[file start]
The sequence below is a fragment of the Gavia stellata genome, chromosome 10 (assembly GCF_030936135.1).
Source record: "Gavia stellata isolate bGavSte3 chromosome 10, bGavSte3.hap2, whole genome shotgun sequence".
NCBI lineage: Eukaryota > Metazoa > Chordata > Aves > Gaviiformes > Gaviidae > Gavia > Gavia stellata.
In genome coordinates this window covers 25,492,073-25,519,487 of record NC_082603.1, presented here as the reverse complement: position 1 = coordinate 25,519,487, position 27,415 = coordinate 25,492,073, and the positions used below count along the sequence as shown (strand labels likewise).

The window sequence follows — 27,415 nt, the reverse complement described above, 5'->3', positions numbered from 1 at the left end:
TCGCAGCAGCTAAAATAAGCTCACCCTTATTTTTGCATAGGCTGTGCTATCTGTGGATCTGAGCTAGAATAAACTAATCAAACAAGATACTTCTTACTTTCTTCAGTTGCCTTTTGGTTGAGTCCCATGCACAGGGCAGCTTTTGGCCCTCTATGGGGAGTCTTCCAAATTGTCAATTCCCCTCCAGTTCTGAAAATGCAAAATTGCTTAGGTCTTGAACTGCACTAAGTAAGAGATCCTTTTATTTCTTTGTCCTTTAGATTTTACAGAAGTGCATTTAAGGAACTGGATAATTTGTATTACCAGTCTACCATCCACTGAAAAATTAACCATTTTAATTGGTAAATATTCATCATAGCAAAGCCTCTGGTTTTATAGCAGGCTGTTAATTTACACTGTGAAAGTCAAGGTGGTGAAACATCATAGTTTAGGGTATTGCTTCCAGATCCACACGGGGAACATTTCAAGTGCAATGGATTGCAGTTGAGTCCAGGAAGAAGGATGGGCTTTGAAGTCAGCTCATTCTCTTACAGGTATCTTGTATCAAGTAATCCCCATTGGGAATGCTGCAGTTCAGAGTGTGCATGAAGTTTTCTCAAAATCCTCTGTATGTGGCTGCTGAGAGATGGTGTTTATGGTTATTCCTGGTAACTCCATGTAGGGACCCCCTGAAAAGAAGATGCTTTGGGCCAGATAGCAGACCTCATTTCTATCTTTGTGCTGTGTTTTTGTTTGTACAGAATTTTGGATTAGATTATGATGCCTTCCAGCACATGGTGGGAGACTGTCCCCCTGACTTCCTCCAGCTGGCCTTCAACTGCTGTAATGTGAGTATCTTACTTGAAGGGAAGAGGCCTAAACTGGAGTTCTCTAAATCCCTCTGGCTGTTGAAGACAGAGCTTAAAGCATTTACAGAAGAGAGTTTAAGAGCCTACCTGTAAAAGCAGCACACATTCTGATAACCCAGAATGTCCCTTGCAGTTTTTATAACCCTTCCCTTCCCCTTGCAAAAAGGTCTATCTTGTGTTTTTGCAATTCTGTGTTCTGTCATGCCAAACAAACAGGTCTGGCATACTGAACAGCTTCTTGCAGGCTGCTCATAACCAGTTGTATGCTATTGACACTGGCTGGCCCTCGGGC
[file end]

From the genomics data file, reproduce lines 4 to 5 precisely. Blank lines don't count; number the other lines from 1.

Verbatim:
In genome coordinates this window covers 25,492,073-25,519,487 of record NC_082603.1, presented here as the reverse complement: position 1 = coordinate 25,519,487, position 27,415 = coordinate 25,492,073, and the positions used below count along the sequence as shown (strand labels likewise).

The window sequence follows — 27,415 nt, the reverse complement described above, 5'->3', positions numbered from 1 at the left end: